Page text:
ST. PETERSBURG — Police fanned out across the city Monday to combat the armed robbers who gunned down two convenience store owners last week.
The counterattack started with a handshake.
"Hello, I'm Detective Truong," Joseph Truong said in store after store. "This is my partner, Detective Corbet."
The city targeted hundreds of convenience stores, gas stations and food marts as Truong, Steve Corbet and their fellow officers met with owners and employees.
The police had two goals in mind:
First, they wanted to tell them how to fortify their businesses from a violent robbery.
Second, they wanted to spread word of the $5,000 reward for information leading to the arrest and conviction of the two gunmen who shot brothers Narendra and Indravadan Patel in separate robberies.
The money was put up by the Asian American Convenience Stores Association, which the Patels belong too, and the Indian social organization Gujarati Samaj of Tampa Bay.
The association's St. Petersburg membership is "petrified" of the gunmen, said spokesman Sid Shah, who owns the Texaco at 3727 Tyrone Blvd.
"Right now the robbers are loose, and they're not afraid of using the gun," Shah said. "The convenience store owners are cooperating, they're doing everything they're told to do, and they're still getting shot at.
"I hope the (gunmen) get caught before anyone loses their life."
That could have happened to the Patels. Narendra Patel was shot three times during the Dec. 1 robbery of the Star Deli on Fifth Ave. N.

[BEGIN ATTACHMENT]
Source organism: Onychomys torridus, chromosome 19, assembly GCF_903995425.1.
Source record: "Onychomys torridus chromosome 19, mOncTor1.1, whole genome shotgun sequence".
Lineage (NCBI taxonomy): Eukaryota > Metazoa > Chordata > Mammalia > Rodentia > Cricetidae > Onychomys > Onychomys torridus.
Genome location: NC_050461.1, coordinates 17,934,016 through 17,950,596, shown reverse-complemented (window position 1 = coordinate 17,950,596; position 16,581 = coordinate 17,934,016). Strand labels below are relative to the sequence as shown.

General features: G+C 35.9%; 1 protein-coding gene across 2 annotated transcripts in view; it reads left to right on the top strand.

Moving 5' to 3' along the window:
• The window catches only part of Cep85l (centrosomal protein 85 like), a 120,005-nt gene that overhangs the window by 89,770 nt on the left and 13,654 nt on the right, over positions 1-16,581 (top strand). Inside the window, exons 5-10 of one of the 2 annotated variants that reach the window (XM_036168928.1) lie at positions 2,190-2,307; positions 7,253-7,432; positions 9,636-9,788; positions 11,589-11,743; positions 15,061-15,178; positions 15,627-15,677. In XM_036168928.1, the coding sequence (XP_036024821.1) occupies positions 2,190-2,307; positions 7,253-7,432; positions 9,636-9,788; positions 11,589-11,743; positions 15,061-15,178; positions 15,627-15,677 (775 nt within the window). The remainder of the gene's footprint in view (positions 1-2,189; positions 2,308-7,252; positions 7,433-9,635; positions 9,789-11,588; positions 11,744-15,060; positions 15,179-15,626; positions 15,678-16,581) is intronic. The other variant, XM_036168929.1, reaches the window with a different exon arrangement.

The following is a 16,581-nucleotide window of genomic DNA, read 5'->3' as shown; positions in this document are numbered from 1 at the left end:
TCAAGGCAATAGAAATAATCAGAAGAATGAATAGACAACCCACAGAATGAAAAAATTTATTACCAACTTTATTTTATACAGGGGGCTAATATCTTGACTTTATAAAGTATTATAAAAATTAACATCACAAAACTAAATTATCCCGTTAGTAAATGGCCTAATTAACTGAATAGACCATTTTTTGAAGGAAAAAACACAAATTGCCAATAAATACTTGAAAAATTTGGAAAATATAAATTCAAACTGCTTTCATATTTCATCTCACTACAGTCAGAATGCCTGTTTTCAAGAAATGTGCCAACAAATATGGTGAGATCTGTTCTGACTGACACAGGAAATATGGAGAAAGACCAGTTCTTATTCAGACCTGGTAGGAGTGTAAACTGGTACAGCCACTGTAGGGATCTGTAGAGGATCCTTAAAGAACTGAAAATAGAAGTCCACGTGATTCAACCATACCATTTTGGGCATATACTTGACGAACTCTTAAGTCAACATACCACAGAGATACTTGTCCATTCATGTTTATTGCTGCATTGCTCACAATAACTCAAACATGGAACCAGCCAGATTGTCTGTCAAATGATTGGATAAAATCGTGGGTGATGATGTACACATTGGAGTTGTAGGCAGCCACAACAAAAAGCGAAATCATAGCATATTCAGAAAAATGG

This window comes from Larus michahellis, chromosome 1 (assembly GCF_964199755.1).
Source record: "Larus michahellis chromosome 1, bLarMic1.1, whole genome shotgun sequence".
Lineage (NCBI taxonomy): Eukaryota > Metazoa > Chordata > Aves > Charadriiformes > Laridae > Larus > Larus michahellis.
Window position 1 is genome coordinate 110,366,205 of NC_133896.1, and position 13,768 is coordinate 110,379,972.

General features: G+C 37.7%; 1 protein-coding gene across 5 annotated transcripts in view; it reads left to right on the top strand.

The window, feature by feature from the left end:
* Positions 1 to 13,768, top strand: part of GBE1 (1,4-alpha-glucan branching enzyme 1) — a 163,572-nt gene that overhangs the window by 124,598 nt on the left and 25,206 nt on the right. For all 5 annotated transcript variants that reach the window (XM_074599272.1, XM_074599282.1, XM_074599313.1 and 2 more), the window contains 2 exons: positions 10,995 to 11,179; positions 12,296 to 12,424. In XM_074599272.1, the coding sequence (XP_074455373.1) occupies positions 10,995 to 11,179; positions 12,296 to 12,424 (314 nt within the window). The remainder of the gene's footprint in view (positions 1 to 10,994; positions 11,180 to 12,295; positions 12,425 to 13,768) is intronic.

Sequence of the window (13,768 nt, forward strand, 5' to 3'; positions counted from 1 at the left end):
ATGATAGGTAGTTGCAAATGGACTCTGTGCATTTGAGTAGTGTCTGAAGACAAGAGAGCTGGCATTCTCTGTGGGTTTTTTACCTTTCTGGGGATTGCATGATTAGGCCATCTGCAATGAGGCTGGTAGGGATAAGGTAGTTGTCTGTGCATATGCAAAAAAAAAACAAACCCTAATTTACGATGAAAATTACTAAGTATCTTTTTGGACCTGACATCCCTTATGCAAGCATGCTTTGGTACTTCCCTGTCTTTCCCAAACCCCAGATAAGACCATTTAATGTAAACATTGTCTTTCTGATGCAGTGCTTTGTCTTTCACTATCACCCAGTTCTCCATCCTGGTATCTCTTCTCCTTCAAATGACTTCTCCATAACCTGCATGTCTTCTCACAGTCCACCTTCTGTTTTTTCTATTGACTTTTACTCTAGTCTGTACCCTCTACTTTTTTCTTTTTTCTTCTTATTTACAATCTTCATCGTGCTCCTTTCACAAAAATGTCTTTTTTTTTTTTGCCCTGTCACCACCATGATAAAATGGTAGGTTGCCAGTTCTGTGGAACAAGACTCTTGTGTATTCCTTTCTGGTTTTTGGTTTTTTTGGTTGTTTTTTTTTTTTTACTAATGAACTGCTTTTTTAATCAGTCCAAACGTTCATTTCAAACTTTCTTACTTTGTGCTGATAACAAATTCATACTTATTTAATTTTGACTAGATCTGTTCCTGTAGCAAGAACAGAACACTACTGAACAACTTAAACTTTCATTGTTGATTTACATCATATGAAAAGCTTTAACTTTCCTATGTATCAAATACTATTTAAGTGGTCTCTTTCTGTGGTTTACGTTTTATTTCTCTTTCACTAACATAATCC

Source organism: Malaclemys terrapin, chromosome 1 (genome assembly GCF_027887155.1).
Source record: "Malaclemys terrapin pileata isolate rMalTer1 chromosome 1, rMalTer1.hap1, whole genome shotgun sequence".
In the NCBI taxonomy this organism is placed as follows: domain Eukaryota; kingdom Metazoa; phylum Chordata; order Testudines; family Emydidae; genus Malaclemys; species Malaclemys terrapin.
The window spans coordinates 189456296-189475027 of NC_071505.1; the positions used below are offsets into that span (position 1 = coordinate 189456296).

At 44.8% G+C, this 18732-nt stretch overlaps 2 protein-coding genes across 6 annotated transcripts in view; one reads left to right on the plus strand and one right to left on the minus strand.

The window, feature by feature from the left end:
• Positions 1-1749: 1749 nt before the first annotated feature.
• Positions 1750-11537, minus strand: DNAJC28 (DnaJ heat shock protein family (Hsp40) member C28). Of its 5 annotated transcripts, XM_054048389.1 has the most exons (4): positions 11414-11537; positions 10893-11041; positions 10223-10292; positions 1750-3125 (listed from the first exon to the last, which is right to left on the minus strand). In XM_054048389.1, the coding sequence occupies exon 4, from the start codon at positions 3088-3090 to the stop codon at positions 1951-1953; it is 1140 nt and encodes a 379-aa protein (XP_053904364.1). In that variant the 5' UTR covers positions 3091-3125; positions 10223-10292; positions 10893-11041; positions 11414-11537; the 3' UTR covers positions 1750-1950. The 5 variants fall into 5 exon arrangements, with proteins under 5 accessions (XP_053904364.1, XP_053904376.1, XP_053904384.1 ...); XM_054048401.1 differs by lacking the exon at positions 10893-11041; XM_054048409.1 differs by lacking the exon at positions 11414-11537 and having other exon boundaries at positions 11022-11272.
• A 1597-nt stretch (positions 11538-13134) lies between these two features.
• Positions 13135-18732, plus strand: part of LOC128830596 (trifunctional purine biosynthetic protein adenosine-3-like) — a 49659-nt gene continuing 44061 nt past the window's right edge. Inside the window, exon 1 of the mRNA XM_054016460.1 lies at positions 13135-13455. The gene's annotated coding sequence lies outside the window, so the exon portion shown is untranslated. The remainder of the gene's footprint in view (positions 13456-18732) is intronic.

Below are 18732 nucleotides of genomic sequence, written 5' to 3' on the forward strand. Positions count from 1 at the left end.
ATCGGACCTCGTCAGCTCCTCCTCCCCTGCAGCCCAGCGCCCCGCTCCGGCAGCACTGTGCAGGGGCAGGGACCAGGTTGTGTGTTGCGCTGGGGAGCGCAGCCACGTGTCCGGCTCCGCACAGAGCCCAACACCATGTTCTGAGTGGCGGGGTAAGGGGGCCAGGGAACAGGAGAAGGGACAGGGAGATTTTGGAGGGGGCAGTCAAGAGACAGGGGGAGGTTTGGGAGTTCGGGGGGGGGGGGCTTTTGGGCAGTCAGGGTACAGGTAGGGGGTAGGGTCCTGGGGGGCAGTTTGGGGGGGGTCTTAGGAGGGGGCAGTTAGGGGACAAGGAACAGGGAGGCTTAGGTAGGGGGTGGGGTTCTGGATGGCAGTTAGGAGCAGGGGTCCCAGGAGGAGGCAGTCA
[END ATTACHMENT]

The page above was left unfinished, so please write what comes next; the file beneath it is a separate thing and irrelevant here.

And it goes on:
He was released from the hospital on Dec. 3, just hours before his brother, Indravadan Patel, was shot in the stomach during the armed robbery of his store, Suhani, on Dr. Martin Luther King Jr. St. N.
Indravadan Patel was the more seriously injured of the brothers and at one point was reported in critical condition. But Shah said Monday that he seemed to be stable and out of immediate danger.
"We are in close contact with the family," Shah said. "We are praying for them."
There was a third armed robbery on Saturday at John's Variety Store on Fourth Street N. Two suspects were captured, but police ruled them out as suspects in the previous shootings because they used a pellet gun.
Store after store on Monday accepted the police officers' fliers, which offered crime prevention tips, surveillance photos and descriptions of the gunmen.
The stores are the only source of income for many immigrants, and a source of heartache for their families.
"They worry all the time," said Raed Rajab, the 38-year-old father of three and part-owner of the Sunshine Food Mart at 901 Dr. Martin Luther King Jr. Blvd. S. He's a Palestinian who emigrated here from Jordan in 1996.
Rajab keeps a revolver under the counter and has bulletproof glass all around the register — yet he's been robbed twice in the past two years.
Despite the recent violence, Detective Truong could see that some store owners aren't being as careful as they should.
"Unfortunately, not everybody is prepared," he said. "Some of the people you talk to, I get the impression they have a 'It can't happen to me' philosophy."
Marvin Gamble is not one of them. He's never been robbed in his seven years behind the counter at the Quikie Food Store Inc. at 1500 Dr. Martin Luther King Jr. S — and he doesn't want to be now.
"Every time the door opens," the 48-year-old store clerk said, "you look up to see who's coming in."
Jamal Thalji can be reached at firstname.lastname@example.org or (727) 893-8472.